Thursday 24 October 2013

Freedom to teach well?

In my latest Sutton Trust blog, I note that arguments over free schools miss the importance of reducing in-school differences in the quality of teaching.
The damning Ofsted report on the Al-Madinah free school in Derby has invigorated a lively debate on a flagship policy of the coalition. It should also prompt some soul-searching about the balance between structures and standards in school improvement policy.

Free schools were introduced in 2010 as part of a ramping up of the academy model introduced by Labour. Academies share a number of characteristics: they are funded centrally rather than through local government, which means they receive more of the funds that are otherwise pooled locally; they have freedoms to vary non-core subjects in the national curriculum. They can set their own pay scales; and like foundation and voluntary-aided schools, they have freedom over their land and buildings, though these remain in trust. Under the original model, all academies had to have sponsors: academy chains or trusts, universities, philanthropists or successful schools. An initial expectation that sponsors made a financial contribution was dropped.

Labour’s academies were largely targeted at failing secondary schools in disadvantaged areas. There were some exceptions: a small number of independent schools entered the state sector as academies and a couple of outstanding schools were allowed to convert in return for sponsoring weaker schools in new chains. The academy chain model developed at this time, with organisations like Ark, Harris and United Learning growing significantly.

The coalition extended this sponsor model to primary schools, though its initial focus was on allowing successful schools to convert: half the 3200 secondaries in England are now academies, though fewer than 10 per cent of primaries are. They also created a model for new academies which they called free schools. Legally, they are little different from academies, though opponents have seized on the fact that all their teachers do not have to have qualified teacher status. If they have a faith character, they are also expected to keep 50% of places for those of other or no faiths, though the nature of some faith schools is such that this stricture is unlikely to be invoked.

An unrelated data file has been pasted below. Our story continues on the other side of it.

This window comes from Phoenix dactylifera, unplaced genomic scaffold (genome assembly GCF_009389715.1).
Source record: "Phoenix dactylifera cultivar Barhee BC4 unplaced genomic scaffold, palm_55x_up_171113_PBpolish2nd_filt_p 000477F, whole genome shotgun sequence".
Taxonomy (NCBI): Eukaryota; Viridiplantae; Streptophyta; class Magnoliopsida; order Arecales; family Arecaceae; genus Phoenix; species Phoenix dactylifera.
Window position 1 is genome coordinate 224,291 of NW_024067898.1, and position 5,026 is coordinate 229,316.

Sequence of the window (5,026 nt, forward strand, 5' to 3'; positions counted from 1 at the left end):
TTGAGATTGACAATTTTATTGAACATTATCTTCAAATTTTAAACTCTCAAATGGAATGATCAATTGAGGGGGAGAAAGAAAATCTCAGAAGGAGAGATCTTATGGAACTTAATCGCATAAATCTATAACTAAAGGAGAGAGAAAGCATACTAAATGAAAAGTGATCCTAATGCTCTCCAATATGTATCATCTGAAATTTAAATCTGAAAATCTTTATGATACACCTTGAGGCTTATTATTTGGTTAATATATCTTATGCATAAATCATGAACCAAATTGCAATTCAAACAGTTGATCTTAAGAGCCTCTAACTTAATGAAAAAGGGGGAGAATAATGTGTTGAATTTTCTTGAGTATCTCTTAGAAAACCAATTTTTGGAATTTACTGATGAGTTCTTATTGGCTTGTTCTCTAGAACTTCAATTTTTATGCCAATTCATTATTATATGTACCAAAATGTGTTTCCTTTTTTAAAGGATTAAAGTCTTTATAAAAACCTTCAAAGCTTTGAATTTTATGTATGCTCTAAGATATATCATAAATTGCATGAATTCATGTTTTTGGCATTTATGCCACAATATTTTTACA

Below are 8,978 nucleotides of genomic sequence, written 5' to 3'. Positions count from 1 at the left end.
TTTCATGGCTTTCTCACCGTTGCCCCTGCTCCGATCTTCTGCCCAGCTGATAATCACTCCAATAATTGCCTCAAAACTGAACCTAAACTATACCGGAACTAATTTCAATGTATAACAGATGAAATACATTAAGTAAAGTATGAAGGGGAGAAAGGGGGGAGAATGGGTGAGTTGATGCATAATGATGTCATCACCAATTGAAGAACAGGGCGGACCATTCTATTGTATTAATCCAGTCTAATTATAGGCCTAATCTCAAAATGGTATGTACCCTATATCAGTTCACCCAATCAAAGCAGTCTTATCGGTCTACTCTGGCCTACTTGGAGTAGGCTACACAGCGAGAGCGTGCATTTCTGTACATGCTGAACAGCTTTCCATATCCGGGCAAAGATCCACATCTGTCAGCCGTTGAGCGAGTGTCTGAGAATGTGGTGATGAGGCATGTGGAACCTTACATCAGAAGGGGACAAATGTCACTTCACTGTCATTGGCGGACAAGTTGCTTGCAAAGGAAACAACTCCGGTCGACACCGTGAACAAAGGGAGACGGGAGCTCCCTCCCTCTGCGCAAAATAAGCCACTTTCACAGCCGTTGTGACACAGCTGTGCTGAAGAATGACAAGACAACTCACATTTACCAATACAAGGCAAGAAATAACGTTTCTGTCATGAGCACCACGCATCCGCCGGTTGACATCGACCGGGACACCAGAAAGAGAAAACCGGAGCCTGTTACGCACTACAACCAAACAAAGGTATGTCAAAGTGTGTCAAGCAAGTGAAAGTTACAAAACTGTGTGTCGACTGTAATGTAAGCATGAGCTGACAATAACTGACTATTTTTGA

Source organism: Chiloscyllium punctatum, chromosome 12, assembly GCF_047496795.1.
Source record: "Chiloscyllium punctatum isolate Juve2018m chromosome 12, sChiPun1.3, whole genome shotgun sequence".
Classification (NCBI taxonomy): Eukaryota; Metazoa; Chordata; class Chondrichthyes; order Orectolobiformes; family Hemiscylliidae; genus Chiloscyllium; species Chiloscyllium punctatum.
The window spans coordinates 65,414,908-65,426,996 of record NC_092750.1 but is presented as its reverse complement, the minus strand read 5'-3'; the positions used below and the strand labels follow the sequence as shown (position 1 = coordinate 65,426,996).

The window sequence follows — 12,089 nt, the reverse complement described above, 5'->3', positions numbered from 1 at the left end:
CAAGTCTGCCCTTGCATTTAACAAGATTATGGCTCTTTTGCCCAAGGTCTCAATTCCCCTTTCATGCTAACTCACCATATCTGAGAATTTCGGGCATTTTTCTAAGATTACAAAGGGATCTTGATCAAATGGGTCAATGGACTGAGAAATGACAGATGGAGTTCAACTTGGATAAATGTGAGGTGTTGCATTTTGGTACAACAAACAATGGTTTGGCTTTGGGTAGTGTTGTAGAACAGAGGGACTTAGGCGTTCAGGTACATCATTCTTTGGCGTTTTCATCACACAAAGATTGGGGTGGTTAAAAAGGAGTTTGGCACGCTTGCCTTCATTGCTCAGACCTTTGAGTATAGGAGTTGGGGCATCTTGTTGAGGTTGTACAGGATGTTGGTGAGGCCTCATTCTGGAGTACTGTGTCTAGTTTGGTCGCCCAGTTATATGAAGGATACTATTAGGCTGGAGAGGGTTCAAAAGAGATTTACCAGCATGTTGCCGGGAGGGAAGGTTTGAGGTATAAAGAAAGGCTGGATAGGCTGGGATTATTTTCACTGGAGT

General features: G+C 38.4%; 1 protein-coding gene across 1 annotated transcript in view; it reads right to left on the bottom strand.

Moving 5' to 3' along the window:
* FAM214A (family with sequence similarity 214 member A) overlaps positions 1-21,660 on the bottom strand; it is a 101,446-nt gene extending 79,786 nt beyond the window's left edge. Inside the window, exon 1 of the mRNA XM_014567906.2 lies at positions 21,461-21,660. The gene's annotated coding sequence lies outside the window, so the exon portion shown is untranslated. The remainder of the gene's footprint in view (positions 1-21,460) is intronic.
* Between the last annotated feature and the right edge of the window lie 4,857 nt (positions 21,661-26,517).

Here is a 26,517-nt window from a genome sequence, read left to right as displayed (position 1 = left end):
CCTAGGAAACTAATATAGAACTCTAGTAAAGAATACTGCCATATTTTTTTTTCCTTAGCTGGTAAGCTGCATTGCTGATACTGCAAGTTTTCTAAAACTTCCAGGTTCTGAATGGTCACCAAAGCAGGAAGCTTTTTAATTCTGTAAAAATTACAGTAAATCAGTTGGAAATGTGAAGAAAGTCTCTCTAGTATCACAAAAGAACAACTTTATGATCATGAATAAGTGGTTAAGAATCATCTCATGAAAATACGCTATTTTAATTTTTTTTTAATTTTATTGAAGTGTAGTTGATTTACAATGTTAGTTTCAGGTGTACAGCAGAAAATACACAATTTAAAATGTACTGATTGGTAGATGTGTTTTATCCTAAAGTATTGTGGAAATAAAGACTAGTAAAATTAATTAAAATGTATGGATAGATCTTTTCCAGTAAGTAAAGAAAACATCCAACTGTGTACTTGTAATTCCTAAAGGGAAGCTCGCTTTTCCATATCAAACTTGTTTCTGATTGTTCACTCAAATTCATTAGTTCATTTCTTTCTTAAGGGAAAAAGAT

Sponsored academies have had positive research results, Stephen Machin and James Vernoit at the London School of Economics, in a 2011 report, which looked at the academies that started between 2001 and 2008, concluded:

Our results suggest that moving to a more autonomous school structure through academy conversion generates a significant improvement in the quality of their pupil intake and a significant improvement in pupil performance. We also find significant external effects on the pupil intake and the pupil performance of neighbouring schools. All of these results are strongest for the schools that have been academies for longer and for those who experienced the largest increase in their school autonomy. In essence, the results paint a (relatively) positive picture of the academy schools that were introduced by the Labour government of 1997‐2010. The caveat is that such benefits have, at least for the schools we consider, taken a while to materialise.

However, this research was focused on sponsored academies. The selling point – or problem, depending on your perspective - with free schools is that there is no single model. So just as the experience of the Derby Muslim school cannot be translated to the Bristol Cathedral School’s primary that was celebrated on the Today programme this morning, the success stories of some free schools won’t necessarily translate into successes for others run on very different lines. And that is as true of academy chains, where some models appear more successful than others.

It may be that critics are right to demand greater regulation, and certainly financial controls will be hugely important, but it is surely as likely that the biggest determinants of success and failure will lie in the quality of leadership (including in the sponsors) and the quality of teaching. The successful academy chains have very clear approaches to leadership and teaching. Moreover, international evidence is that variation in teaching standards is greater within schools than between schools.  OECD research highlighted by the National College has shown that as much as 80 per cent of the variation in achievement among UK students lay within schools, four times more than that between schools.

In a separate report for the Sutton Trust, Eric Hanushek from Stanford, with Stephen Machin and Richard Murphy at the LSE, have shown that English schools could improve their low position in international league tables in Reading and Mathematics and become one of the top five education performers in the world within 10 years if the performance of the country’s least effective teachers was brought up to the national average. Richard Murphy’s March report for the Trust highlighted how schools can use appraisal to improve performance, and it is an area where the Sutton Trust will do more research in the coming year.

The truth is, whatever the arguments over school structures, it is in improving the quality of our 430,000-strong teaching workforce that the greatest gains in standards can be made. Those free schools and academies that successfully narrow that gap are the ones that will succeed.